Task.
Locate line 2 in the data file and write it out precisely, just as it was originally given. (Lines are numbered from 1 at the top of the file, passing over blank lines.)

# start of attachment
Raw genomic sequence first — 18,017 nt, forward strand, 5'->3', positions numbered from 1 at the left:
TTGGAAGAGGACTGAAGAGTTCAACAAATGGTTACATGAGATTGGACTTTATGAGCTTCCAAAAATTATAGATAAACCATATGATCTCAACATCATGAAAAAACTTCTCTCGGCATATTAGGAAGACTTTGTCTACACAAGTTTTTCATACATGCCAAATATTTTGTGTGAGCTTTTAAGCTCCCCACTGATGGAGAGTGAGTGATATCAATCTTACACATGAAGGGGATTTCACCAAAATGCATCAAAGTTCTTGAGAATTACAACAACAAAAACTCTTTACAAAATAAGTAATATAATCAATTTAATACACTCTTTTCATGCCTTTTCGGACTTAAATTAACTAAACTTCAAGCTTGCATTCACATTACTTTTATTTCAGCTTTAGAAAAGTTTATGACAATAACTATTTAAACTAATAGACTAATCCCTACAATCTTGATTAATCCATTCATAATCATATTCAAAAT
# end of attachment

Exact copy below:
TTGGAAGAGGACTGAAGAGTTCAACAAATGGTTACATGAGATTGGACTTTATGAGCTTCCAAAAATTATAGATAAACCATATGATCTCAACATCATGAAAAAACTTCTCTCGGCATATTAGGAAGACTTTGTCTACACAAGTTTTTCATACATGCCAAATATTTTGTGTGAGCTTTTAAGCTCCCCACTGATGGAGAGTGAGTGATATCAATCTTACACATGAAGGGGATTTCACCAAAATGCATCAAAGTTCTTGAGAATTACAACAACAAAAACTCTTTACAAAATAAGTAATATAATCAATTTAATACACTCTTTTCATGCCTTTTCGGACTTAAATTAACTAAACTTCAAGCTTGCATTCACATTACTTTTATTTCAGCTTTAGAAAAGTTTATGACAATAACTATTTAAACTAATAGACTAATCCCTACAATCTTGATTAATCCATTCATAATCATATTCAAAAT